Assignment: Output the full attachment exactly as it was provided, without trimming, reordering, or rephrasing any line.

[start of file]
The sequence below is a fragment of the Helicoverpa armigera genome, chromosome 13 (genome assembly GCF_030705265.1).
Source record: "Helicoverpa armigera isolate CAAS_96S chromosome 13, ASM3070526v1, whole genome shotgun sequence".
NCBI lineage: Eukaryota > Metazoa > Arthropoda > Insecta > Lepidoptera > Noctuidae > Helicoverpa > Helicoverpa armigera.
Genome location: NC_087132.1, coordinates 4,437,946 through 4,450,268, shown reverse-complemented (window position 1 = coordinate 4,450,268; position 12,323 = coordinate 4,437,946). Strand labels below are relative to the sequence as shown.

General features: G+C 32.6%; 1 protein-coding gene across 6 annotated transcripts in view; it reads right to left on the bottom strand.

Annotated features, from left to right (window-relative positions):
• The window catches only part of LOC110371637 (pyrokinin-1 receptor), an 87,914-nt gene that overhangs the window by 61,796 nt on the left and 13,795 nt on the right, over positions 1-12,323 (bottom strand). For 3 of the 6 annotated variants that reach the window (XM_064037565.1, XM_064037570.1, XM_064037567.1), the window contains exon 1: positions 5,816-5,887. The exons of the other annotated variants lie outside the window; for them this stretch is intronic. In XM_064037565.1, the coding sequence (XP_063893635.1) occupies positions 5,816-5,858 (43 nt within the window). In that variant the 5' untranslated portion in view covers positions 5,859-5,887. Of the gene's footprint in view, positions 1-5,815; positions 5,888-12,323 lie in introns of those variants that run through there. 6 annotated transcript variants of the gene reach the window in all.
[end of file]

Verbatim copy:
The sequence below is a fragment of the Helicoverpa armigera genome, chromosome 13 (genome assembly GCF_030705265.1).
Source record: "Helicoverpa armigera isolate CAAS_96S chromosome 13, ASM3070526v1, whole genome shotgun sequence".
NCBI lineage: Eukaryota > Metazoa > Arthropoda > Insecta > Lepidoptera > Noctuidae > Helicoverpa > Helicoverpa armigera.
Genome location: NC_087132.1, coordinates 4,437,946 through 4,450,268, shown reverse-complemented (window position 1 = coordinate 4,450,268; position 12,323 = coordinate 4,437,946). Strand labels below are relative to the sequence as shown.

General features: G+C 32.6%; 1 protein-coding gene across 6 annotated transcripts in view; it reads right to left on the bottom strand.

Annotated features, from left to right (window-relative positions):
• The window catches only part of LOC110371637 (pyrokinin-1 receptor), an 87,914-nt gene that overhangs the window by 61,796 nt on the left and 13,795 nt on the right, over positions 1-12,323 (bottom strand). For 3 of the 6 annotated variants that reach the window (XM_064037565.1, XM_064037570.1, XM_064037567.1), the window contains exon 1: positions 5,816-5,887. The exons of the other annotated variants lie outside the window; for them this stretch is intronic. In XM_064037565.1, the coding sequence (XP_063893635.1) occupies positions 5,816-5,858 (43 nt within the window). In that variant the 5' untranslated portion in view covers positions 5,859-5,887. Of the gene's footprint in view, positions 1-5,815; positions 5,888-12,323 lie in introns of those variants that run through there. 6 annotated transcript variants of the gene reach the window in all.